Home to a highly educated black middle class rooted in institutions like Howard University, D.C. experienced a similar urban crisis with many US cities beginning in the late 1960s. Following the assassination of Martin Luther King, Jr., the segregation-era black enclave around U Street was left gutted by rioters, a trauma felt through subsequent decades. D.C. became blacker and poorer as middle-class residents retreated to the suburbs. With a declining tax base, the city's schools and service institutions could do little to counteract the atmosphere of hopelessness and frustration pervasive in poor black neighborhoods.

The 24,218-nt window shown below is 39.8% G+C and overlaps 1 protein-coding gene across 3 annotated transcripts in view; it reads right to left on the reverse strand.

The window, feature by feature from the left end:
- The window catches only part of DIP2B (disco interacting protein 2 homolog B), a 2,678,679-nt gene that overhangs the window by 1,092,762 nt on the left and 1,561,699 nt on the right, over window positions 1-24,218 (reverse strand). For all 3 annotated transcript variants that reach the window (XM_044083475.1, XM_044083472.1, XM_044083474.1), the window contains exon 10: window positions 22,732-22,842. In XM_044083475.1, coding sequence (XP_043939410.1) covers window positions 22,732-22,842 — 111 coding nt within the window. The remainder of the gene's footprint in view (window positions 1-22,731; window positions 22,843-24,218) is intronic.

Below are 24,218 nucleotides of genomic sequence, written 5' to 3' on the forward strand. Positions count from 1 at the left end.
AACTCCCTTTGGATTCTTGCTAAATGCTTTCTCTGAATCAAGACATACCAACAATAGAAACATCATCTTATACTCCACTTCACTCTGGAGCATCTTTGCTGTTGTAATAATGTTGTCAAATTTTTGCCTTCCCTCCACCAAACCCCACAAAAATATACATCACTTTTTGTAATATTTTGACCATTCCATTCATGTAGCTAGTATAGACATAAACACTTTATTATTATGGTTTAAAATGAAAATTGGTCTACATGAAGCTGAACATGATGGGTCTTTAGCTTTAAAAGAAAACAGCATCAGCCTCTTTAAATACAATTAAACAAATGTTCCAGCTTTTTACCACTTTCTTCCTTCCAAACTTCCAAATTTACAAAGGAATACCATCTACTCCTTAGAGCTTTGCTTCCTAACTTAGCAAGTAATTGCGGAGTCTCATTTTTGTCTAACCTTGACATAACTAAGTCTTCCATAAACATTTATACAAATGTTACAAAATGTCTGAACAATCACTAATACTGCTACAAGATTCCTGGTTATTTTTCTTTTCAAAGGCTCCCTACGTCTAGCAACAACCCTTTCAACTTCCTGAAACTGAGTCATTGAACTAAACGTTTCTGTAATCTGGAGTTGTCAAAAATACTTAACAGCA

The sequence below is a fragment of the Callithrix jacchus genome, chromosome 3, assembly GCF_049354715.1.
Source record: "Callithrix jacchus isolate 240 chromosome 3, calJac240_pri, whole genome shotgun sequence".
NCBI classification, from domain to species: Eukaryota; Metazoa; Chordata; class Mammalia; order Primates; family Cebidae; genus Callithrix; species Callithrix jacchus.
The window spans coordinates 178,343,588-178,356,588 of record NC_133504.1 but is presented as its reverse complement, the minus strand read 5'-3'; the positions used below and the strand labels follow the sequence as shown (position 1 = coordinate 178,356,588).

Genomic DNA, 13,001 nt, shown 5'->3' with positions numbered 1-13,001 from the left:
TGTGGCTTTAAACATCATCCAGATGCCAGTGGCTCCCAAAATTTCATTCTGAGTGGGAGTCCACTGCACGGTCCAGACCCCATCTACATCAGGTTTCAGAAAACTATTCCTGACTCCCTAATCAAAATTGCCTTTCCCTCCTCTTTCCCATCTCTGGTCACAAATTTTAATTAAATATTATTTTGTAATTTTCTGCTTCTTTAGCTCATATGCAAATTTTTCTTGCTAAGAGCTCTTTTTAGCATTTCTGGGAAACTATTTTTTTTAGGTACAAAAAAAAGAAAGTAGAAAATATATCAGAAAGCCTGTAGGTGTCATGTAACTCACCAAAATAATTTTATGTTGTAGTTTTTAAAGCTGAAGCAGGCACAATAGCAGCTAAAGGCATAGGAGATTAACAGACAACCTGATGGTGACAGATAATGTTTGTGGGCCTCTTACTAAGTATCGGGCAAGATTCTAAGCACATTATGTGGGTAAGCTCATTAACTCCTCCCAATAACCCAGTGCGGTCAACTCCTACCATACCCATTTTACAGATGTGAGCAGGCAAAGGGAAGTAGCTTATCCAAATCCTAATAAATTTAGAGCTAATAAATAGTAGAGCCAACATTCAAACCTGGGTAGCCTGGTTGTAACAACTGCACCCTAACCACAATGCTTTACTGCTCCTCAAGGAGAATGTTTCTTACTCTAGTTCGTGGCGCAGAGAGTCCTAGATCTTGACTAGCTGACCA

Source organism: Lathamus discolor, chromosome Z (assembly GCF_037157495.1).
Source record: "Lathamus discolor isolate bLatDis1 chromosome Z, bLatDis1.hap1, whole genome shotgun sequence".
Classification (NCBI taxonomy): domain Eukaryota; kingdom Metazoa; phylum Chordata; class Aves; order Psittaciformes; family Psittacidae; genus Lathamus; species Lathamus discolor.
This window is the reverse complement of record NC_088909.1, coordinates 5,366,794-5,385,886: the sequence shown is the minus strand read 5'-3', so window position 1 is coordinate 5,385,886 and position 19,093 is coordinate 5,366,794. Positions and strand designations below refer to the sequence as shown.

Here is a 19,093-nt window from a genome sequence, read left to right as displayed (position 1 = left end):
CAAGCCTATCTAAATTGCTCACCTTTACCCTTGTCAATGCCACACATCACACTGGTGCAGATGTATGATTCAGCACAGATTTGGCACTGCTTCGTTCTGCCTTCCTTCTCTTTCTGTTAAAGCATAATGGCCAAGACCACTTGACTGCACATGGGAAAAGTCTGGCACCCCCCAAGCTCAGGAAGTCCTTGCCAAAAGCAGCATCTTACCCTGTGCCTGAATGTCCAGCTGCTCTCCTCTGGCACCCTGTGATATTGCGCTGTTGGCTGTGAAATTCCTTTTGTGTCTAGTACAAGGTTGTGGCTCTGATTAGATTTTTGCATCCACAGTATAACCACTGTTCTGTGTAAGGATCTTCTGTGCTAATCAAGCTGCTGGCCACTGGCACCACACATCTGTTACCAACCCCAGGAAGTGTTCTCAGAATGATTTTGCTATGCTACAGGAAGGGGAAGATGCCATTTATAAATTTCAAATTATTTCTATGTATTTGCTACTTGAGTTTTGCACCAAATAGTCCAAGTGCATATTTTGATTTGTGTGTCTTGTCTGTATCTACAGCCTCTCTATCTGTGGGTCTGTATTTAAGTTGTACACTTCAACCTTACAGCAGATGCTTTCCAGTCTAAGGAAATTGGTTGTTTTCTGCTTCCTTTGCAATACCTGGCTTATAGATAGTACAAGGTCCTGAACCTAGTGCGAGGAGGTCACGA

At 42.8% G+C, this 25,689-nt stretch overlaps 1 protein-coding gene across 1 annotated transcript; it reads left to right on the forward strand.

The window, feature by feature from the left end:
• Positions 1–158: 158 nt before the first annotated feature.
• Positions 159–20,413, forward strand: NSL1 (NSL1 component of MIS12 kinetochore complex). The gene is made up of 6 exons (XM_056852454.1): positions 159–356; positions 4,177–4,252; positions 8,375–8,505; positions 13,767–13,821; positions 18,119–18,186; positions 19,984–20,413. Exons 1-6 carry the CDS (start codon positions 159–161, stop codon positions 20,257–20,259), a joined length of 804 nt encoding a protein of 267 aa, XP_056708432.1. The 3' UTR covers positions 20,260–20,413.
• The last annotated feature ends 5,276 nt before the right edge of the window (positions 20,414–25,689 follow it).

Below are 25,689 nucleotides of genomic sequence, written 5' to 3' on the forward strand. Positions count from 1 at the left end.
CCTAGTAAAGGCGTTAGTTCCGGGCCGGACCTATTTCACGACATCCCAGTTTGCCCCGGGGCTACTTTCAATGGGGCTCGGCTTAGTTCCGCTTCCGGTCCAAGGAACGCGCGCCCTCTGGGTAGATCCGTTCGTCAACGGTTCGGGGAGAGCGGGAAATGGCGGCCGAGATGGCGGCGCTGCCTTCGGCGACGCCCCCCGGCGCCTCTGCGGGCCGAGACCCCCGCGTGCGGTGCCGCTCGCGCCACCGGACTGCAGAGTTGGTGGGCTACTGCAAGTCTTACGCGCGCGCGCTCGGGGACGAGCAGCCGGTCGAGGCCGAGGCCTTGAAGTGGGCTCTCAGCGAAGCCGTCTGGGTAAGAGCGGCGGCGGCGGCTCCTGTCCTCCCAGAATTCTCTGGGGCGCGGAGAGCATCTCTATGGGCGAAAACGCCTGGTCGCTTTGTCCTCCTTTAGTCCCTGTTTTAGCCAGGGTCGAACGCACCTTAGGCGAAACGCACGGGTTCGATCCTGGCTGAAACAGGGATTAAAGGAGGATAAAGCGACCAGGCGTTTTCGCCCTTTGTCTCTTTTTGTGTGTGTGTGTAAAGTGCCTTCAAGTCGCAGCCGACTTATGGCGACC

Go-go is heavily rooted in call-and-response lyrical constructions and polyrhythmic, Latin-inspired percussion. It emerged and persisted because of audience demand, and has maintained its prominence within D.C.'s black youth culture for more than three decades. In a process of collective creation, local audiences embraced go-go, imbuing it with a sense of shared identity and ownership. Go-go finds its core expression in live shows, where bands cater to their audience's expectations of a nonstop musical celebration filled with references to local people and places. As Chuck Brown, the guitarist and bandleader (who with his band The Soul Searchers pioneered the genre in the 1970s), observed, "It's easy, once you get the audience. If you don't get the audience, you got nothing."1